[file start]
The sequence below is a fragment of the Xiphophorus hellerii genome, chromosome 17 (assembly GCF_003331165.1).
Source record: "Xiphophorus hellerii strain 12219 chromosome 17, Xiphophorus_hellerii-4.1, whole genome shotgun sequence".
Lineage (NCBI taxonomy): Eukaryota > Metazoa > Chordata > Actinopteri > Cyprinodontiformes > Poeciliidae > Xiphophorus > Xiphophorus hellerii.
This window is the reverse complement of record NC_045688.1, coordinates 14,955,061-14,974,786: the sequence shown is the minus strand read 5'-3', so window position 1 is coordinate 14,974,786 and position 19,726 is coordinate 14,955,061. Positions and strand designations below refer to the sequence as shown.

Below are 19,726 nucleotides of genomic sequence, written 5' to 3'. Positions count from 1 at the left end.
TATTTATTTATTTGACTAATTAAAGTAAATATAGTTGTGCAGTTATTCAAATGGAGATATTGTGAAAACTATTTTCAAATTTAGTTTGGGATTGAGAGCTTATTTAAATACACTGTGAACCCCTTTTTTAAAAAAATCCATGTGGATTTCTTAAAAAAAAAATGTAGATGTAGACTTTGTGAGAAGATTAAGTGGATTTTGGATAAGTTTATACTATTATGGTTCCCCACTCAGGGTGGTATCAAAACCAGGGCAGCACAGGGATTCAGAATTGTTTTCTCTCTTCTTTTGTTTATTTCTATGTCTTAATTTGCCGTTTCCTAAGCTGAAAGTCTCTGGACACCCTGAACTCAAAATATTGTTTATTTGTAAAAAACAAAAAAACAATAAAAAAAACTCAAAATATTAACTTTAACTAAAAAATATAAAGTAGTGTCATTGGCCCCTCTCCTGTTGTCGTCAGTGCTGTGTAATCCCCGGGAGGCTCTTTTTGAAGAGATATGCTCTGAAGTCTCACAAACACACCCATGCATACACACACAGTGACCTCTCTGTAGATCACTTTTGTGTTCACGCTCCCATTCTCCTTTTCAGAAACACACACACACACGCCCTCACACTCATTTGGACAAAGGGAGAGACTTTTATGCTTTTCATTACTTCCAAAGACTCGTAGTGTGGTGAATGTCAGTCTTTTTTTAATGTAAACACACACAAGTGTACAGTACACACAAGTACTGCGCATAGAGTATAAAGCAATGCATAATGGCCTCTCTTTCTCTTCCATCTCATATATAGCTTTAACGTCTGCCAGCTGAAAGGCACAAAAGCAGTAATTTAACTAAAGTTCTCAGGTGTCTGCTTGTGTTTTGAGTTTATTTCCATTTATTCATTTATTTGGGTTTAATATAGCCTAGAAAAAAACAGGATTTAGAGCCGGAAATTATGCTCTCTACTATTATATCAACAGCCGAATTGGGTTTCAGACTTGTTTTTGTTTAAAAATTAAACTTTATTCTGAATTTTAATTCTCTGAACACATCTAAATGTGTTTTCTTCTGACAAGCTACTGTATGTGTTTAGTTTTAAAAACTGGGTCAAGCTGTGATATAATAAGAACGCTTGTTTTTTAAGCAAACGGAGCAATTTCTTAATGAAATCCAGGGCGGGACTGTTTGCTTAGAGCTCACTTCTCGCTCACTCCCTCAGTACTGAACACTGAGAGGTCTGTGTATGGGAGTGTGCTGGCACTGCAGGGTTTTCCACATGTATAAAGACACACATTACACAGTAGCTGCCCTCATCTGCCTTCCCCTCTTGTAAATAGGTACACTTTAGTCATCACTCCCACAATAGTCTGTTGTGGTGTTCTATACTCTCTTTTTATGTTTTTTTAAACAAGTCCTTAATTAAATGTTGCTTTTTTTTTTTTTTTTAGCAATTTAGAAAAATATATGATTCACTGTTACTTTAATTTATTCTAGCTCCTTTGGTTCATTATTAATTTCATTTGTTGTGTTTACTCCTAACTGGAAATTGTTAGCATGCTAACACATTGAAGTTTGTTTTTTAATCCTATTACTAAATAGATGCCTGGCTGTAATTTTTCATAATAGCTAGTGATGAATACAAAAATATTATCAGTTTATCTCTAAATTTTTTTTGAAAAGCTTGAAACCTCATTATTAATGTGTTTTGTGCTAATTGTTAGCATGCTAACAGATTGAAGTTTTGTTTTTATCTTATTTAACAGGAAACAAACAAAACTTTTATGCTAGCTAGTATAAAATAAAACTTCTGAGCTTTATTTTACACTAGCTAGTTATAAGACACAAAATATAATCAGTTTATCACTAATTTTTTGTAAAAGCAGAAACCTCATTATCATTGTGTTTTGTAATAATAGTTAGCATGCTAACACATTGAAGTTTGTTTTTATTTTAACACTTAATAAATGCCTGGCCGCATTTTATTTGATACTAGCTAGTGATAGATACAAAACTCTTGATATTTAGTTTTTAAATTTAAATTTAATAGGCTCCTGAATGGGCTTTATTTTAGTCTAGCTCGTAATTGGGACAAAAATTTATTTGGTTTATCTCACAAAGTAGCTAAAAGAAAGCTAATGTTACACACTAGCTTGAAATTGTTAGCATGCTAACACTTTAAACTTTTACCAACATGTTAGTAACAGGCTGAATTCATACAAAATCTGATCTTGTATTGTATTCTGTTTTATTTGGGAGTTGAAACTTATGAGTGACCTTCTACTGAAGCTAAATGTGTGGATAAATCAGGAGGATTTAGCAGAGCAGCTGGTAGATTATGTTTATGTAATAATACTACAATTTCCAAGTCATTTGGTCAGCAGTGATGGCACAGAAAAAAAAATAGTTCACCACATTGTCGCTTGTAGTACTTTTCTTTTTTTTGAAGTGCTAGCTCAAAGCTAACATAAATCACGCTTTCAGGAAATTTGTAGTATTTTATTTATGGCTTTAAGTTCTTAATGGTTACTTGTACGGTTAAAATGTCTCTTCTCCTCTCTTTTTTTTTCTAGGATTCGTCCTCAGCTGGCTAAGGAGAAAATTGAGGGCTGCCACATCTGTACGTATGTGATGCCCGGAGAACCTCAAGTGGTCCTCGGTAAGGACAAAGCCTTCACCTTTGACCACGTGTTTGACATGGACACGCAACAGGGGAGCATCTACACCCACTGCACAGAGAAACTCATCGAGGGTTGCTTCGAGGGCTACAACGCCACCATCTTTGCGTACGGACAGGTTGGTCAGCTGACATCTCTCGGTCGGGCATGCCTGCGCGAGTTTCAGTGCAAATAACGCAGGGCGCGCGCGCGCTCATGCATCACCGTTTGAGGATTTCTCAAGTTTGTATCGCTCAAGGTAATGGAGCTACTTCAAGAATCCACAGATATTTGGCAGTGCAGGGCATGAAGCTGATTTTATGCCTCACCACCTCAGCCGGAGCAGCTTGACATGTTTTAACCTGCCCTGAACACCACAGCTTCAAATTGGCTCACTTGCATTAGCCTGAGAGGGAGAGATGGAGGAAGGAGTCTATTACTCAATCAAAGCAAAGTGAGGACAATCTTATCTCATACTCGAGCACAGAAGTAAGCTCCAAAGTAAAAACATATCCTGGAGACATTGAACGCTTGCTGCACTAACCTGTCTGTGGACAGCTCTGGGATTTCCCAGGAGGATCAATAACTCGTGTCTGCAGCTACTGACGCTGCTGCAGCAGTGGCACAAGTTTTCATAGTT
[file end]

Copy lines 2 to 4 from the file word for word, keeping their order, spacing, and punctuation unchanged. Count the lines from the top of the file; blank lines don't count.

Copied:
Source record: "Xiphophorus hellerii strain 12219 chromosome 17, Xiphophorus_hellerii-4.1, whole genome shotgun sequence".
Lineage (NCBI taxonomy): Eukaryota > Metazoa > Chordata > Actinopteri > Cyprinodontiformes > Poeciliidae > Xiphophorus > Xiphophorus hellerii.
This window is the reverse complement of record NC_045688.1, coordinates 14,955,061-14,974,786: the sequence shown is the minus strand read 5'-3', so window position 1 is coordinate 14,974,786 and position 19,726 is coordinate 14,955,061. Positions and strand designations below refer to the sequence as shown.